The Complainant has no relationship with the Respondent and has not authorized the Respondent to use the disputed domain name. The Respondent is not making any legitimate noncommercial use of the disputed domain name and is not commonly known by the domain name.
The Respondent has used the disputed domain name to send fraudulent emails from a […]@essityab.com address. The purpose of these emails has been to defraud the recipients to send money to a third party by purporting to be the CEO of the Complainant’s parent company.
The Respondent did not reply to the Complainant’s contentions.
6. Discussion and Findings
In order to obtain the transfer of a domain name, a complainant must prove the three elements of paragraph 4(a) of the Policy, regardless of whether the respondent files a response to the complaint. The first element is that the domain name is identical or confusingly similar to a trademark or service mark in which the complainant has rights. The second element a complainant must prove is that the respondent has no rights or legitimate interests in respect of the domain name. The third element a complainant must establish is that the domain name has been registered and is being used in bad faith.
A. Identical or Confusingly Similar
Paragraph 4(a)(i) of the Policy requires that the Complainant establishes that the disputed domain name is identical or confusingly similar to a trademark or service mark in which the Complainant has rights. Consequently, the Complainant must prove that it has rights to a trademark, and that the disputed domain name is identical or confusingly similar to this trademark.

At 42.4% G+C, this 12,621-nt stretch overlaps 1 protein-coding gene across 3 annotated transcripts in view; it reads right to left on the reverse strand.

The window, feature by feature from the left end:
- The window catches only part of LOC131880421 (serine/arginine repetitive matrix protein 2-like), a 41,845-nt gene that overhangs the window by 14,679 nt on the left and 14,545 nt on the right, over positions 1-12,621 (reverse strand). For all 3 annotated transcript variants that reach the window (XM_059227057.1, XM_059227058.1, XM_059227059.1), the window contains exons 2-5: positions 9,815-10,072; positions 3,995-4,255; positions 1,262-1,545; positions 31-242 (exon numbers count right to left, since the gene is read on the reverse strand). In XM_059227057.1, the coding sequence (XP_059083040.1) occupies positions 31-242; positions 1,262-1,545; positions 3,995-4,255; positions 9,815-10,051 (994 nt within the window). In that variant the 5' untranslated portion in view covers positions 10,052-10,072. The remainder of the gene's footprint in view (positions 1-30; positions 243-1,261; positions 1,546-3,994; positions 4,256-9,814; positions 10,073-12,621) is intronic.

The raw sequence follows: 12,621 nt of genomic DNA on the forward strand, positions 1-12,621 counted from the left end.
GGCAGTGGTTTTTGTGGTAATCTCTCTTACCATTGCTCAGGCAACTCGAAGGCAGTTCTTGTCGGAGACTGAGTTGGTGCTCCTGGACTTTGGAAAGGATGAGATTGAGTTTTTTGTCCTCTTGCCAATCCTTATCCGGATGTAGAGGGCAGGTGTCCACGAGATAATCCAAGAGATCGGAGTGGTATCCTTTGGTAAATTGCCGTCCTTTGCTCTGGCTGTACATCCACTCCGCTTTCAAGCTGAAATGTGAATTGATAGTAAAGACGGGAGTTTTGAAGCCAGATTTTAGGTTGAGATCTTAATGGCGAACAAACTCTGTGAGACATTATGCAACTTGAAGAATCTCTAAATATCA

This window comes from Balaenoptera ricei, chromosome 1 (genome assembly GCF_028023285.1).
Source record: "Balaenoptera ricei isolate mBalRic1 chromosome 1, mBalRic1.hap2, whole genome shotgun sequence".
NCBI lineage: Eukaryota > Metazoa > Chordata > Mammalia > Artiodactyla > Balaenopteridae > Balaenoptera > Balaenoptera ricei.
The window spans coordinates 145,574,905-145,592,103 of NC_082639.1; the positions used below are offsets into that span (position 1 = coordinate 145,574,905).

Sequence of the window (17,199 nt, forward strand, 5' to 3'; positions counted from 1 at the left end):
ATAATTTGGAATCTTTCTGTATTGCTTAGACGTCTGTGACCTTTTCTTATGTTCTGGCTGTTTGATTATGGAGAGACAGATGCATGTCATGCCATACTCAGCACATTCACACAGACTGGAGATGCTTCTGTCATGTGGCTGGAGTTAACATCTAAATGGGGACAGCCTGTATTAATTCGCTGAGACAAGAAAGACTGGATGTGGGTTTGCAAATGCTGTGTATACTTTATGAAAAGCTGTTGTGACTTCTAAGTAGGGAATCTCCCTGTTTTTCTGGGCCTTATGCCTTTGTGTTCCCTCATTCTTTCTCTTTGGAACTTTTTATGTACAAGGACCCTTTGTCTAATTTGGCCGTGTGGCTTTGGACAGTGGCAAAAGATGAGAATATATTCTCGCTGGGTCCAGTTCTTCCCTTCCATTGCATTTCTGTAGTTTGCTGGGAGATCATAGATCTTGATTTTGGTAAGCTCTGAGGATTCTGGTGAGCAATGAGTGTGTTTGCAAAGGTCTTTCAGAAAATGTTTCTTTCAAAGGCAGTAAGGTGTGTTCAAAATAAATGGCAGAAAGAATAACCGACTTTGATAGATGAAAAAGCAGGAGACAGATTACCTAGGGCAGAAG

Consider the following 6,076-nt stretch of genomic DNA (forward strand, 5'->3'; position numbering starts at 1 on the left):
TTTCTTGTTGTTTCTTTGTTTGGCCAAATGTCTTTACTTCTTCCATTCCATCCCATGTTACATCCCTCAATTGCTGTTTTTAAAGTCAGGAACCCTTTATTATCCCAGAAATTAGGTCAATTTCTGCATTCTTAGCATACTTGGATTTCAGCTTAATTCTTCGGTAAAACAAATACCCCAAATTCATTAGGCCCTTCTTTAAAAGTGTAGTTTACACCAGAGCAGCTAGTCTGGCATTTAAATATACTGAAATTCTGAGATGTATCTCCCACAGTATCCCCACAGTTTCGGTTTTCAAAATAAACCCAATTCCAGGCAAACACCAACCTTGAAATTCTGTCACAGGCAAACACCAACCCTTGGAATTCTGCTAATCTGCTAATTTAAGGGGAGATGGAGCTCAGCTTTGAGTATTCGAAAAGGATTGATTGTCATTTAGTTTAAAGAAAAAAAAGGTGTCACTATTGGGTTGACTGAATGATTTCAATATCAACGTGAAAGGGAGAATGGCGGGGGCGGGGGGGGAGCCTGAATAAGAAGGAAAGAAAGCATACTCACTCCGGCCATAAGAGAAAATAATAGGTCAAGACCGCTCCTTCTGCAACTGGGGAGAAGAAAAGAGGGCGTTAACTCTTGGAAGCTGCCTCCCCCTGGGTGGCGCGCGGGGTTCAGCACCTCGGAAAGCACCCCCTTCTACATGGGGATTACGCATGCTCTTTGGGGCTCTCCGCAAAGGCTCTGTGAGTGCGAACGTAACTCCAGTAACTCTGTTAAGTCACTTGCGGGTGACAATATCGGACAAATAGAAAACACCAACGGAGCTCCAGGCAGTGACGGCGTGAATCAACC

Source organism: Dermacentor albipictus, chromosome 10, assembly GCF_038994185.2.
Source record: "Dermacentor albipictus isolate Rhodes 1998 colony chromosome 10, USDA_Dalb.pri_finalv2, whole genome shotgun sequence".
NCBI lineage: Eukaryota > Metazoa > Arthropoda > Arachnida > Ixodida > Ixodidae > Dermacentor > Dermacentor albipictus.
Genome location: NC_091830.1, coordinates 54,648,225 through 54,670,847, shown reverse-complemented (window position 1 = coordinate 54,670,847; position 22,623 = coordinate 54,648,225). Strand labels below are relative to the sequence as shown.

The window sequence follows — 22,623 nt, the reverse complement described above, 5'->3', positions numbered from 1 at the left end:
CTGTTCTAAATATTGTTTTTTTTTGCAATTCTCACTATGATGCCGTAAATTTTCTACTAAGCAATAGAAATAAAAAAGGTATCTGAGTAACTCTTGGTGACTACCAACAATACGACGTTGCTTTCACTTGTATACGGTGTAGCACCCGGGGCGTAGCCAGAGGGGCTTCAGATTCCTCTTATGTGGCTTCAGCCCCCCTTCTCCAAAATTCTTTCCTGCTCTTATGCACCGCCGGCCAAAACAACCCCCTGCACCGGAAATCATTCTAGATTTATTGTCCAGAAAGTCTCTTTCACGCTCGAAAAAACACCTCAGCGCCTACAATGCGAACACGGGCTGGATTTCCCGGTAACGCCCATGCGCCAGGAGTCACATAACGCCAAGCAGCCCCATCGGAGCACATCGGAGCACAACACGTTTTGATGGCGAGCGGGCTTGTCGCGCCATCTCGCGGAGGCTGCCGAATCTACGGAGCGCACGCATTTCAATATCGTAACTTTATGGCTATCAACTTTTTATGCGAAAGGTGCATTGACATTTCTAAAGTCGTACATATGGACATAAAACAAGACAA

The disputed domain name contains the Complainant’s trademark in its entirety, combined with the abbreviation “ab”. In Swedish this abbreviation is for “aktiebolag”, in English “limited company”. The addition of “ab” does not prevent the confusing similarity with the Complainant’s trademark.
Accordingly, the Panel finds that the disputed domain name is confusingly similar to the Complainant’s respective trademark and hence the first element of the Policy has been fulfilled.
B. Rights or Legitimate Interests
Paragraph 4(a)(ii) of the Policy requires that the Complainant establish that the Respondent has no rights or legitimate interests to the disputed domain name.
The consensus view among UDRP panels is that once a complainant has made a prima facie showing indicating the absence of the respondent’s rights or legitimate interests in a disputed domain name the burden of production shifts to the respondent to come forward with evidence of such rights or legitimate interests. If the respondent fails to do so, the complainant is deemed to have satisfied the second element of the Policy. See, e.g., Document Technologies, Inc. v. International Electronic Communications Inc., WIPO Case No. D2000-0270 and section 2.1 of the WIPO Overview of WIPO Panel Views on Selected UDRP Questions, Third Edition (“WIPO Overview 3.0”).
The Complainant has credibly submitted that the Respondent is not a licensee of the Complainant, nor has been otherwise allowed by the Complainant to use the Complainant’s trademark in a domain name or otherwise. The Complainant has also credibly submitted that the Respondent has no rights or legitimate interests to the disputed domain name.